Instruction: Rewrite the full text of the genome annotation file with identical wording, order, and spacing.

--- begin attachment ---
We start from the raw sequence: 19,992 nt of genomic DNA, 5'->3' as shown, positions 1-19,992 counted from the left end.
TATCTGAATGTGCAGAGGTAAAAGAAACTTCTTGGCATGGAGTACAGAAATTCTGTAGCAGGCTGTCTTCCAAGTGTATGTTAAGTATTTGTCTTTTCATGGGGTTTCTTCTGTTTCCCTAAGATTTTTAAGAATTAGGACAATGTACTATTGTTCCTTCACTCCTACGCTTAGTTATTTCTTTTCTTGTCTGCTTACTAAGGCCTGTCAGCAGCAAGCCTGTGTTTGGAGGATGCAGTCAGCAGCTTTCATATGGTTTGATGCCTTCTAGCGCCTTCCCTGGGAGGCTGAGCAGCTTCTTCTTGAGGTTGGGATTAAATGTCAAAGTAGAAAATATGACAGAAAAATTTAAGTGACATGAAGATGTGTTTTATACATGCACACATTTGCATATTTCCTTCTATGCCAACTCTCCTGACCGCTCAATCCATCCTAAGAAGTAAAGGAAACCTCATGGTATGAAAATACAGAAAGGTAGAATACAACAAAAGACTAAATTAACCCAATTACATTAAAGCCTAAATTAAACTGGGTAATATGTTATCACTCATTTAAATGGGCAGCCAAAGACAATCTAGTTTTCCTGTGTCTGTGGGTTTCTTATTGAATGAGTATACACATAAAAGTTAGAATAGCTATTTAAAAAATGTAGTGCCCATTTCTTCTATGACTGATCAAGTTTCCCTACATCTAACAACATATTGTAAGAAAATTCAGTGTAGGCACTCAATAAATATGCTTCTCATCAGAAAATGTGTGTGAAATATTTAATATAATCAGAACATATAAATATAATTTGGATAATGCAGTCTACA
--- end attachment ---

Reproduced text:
We start from the raw sequence: 19,992 nt of genomic DNA, 5'->3' as shown, positions 1-19,992 counted from the left end.
TATCTGAATGTGCAGAGGTAAAAGAAACTTCTTGGCATGGAGTACAGAAATTCTGTAGCAGGCTGTCTTCCAAGTGTATGTTAAGTATTTGTCTTTTCATGGGGTTTCTTCTGTTTCCCTAAGATTTTTAAGAATTAGGACAATGTACTATTGTTCCTTCACTCCTACGCTTAGTTATTTCTTTTCTTGTCTGCTTACTAAGGCCTGTCAGCAGCAAGCCTGTGTTTGGAGGATGCAGTCAGCAGCTTTCATATGGTTTGATGCCTTCTAGCGCCTTCCCTGGGAGGCTGAGCAGCTTCTTCTTGAGGTTGGGATTAAATGTCAAAGTAGAAAATATGACAGAAAAATTTAAGTGACATGAAGATGTGTTTTATACATGCACACATTTGCATATTTCCTTCTATGCCAACTCTCCTGACCGCTCAATCCATCCTAAGAAGTAAAGGAAACCTCATGGTATGAAAATACAGAAAGGTAGAATACAACAAAAGACTAAATTAACCCAATTACATTAAAGCCTAAATTAAACTGGGTAATATGTTATCACTCATTTAAATGGGCAGCCAAAGACAATCTAGTTTTCCTGTGTCTGTGGGTTTCTTATTGAATGAGTATACACATAAAAGTTAGAATAGCTATTTAAAAAATGTAGTGCCCATTTCTTCTATGACTGATCAAGTTTCCCTACATCTAACAACATATTGTAAGAAAATTCAGTGTAGGCACTCAATAAATATGCTTCTCATCAGAAAATGTGTGTGAAATATTTAATATAATCAGAACATATAAATATAATTTGGATAATGCAGTCTACA